Email: rachelkramerbussel at


Lusty Lady

Watch my first and favorite book trailer for Spanked: Red-Cheeked Erotica. Get Spanked in print and ebook

Sunday, July 13, 2008

I don't think I'm ever gonna figure it out

My weekend description could kindof start out, "It was the best of times, it was the worst of times." Some of it isn't bloggable for various reasons, but there were some very high highs and some very low lows. It's Sunday night and there are still a few things I have to finish, like my SXSW Interactive panel picker submissions. I owe a huge debt of thanks to Desiree, who took me all the way out to Queens yesterday to visit Spa World. I had no idea what wondrousness awaited me!

Anyway, Starbucks is closing soon and I don't want to dwell on this, but just had a few thoughts to share. Last weekend, I watched this movie Georgia Rule, starring Jane Fonda as Lindsay Lohan's grandmother. The mom is a total drunk, the stepfather is (probably) molesting Lindsay, and she goes to live with her grandmother. There was a lot of messiness all around in the film, but at one point there was a song I'd never heard before. "That sounds like Elliott Smith," I thought. And it was, a b-side called "I Don't Think I'm Ever Gonna Figure It Out."

it's like some wild last frontier
you never know what kind of fight's gonna appear
that once begun can't be won
started out losing already and go all ten rounds
i don't think i'm ever gonna figure it out

I've been thinking about it ever since I heard it, because it's classic Elliot. And because, well, Elliott never did "figure it out." He died, and whether you think there was foul play involved or not, clearly the man had issues. Mary Lou Lord wrote a song she always says was inspired by Jimi Hendrix, but could just as easily been inspired by Elliott, called "Stars Burn Out," which also addresses the same thing. At the end of the day, I don't know if anyone actually has it all figured out. Some people fake it really well, and others look for ways to absolve themselves from ever trying to figure it out. And other people really humbly accept that they may never have all the answers, and don't strive for perfection, but instead, just try. Try to live and survive and make mistakes and learn from them. Try not to hurt the people they care about. Try to be as good as they can be.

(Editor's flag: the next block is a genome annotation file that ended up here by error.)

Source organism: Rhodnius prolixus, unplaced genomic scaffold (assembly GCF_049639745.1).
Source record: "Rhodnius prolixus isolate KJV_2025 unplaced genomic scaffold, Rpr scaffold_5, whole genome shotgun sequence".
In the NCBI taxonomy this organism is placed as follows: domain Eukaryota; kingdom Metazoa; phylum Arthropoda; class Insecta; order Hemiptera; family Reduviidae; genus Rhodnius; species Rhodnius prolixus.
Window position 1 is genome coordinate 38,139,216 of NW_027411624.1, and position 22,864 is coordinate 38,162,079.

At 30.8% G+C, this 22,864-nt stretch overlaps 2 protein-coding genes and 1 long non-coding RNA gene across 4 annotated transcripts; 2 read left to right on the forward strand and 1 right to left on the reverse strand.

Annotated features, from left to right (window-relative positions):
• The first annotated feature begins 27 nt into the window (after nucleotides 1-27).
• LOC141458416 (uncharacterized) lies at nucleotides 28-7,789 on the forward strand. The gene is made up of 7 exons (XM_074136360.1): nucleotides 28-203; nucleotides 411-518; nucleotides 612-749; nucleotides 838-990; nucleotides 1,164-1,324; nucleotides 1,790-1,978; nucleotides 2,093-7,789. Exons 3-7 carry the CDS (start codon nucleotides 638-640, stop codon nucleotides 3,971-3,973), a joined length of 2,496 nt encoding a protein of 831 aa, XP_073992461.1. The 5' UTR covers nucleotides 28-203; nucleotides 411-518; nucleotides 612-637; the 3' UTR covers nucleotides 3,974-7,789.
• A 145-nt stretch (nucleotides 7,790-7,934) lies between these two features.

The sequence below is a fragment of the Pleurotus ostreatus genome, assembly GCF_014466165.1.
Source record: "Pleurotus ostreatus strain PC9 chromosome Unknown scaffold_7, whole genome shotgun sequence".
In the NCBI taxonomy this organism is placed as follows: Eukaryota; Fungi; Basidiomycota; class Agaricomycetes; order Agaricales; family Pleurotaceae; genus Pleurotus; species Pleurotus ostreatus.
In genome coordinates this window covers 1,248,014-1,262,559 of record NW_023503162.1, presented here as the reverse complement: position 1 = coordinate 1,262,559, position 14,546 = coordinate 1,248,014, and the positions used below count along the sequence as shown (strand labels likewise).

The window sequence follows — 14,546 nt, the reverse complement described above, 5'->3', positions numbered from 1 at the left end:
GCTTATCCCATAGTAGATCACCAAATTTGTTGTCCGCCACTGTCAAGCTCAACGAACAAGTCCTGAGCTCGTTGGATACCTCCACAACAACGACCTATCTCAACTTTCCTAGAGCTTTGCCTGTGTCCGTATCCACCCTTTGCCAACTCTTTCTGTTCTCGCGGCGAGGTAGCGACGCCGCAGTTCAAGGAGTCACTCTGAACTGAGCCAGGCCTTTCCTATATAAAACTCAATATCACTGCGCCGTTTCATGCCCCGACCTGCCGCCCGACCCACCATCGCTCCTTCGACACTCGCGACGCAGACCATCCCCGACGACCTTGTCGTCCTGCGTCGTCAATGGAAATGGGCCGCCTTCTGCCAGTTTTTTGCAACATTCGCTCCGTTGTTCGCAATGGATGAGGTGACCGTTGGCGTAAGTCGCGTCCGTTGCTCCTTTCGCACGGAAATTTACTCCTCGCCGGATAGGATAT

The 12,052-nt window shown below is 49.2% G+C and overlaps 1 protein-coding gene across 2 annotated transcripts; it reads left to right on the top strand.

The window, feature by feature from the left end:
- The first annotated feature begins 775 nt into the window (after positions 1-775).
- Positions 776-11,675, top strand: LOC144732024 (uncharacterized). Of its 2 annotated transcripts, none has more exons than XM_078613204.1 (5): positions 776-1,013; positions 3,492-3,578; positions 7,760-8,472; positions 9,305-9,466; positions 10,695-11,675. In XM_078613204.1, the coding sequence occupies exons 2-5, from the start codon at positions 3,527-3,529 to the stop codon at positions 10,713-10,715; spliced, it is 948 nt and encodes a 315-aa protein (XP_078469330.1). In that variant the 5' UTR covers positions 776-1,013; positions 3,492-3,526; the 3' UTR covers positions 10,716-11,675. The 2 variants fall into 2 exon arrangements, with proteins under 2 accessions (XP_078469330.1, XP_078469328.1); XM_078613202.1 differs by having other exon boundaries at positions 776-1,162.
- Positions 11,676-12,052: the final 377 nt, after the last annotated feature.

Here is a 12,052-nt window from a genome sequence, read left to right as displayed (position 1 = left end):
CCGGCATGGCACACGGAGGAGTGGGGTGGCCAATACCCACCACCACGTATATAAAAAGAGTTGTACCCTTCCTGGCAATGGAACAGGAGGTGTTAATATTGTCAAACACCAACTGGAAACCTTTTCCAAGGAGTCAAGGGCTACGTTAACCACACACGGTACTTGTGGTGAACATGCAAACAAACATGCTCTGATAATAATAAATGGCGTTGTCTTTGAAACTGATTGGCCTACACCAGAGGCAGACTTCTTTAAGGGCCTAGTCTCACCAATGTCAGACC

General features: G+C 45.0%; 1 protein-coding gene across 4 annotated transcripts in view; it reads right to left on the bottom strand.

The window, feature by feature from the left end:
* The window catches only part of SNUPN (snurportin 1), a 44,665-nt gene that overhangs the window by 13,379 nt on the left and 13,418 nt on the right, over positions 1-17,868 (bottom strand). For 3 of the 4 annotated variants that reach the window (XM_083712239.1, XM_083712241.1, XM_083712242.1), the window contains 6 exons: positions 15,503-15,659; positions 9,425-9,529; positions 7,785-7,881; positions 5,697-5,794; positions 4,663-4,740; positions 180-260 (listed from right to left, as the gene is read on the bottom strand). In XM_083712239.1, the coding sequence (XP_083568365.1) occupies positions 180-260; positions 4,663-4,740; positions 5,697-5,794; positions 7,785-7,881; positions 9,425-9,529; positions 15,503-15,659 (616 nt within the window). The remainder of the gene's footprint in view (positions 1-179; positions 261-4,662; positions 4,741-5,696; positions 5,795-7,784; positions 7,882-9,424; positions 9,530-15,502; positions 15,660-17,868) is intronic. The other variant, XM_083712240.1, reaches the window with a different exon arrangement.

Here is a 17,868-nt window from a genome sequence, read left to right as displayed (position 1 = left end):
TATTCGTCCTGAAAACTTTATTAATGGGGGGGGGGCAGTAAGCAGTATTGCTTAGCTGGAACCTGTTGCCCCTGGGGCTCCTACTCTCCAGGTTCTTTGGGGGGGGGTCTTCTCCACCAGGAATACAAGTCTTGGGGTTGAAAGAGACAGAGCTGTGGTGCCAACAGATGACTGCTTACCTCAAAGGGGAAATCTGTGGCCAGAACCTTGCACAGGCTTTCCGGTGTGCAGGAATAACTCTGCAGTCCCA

My friend Felicia Sullivan asked on her blog recently, "when did being drunk become a badge of honor?" Indeed.

I got another message from my stalker, basically apologizing for his many calls, saying he'd been drunk when he made them and was looking to "connect." The thing is--and I so don't want to make this about him, because it's about that statement and a million others--that of course we'd all love to do really stupid things and blame it on alcohol or drugs or someone else or whatever. I've been there, plenty of times. I still wish I were there sometimes, because I make really dumb mistakes and have no one else to blame them on but myself. Sometimes I even realize I'm making them as I'm making them, but the momentary high of whatever dumb thing I want to do weighs out. So it's not in a million years that I don't get it. But it's not and never will be an excuse. It's you, on alcohol, or whatever, not the alcohol itself.

So Starbucks is closing, like, now, and I have to get to work. This may be incomplete, and I may not have much of anything figured out, but I'm glad that at least I can own that, and, for the most part, accept that. It's not easy in any way, but it's real, and it's life, and I'm trying to get back to focusing a little more on me and what I need to be doing to get my life the way I want it.


Post a Comment

Links to this post:

Create a Link

<< Home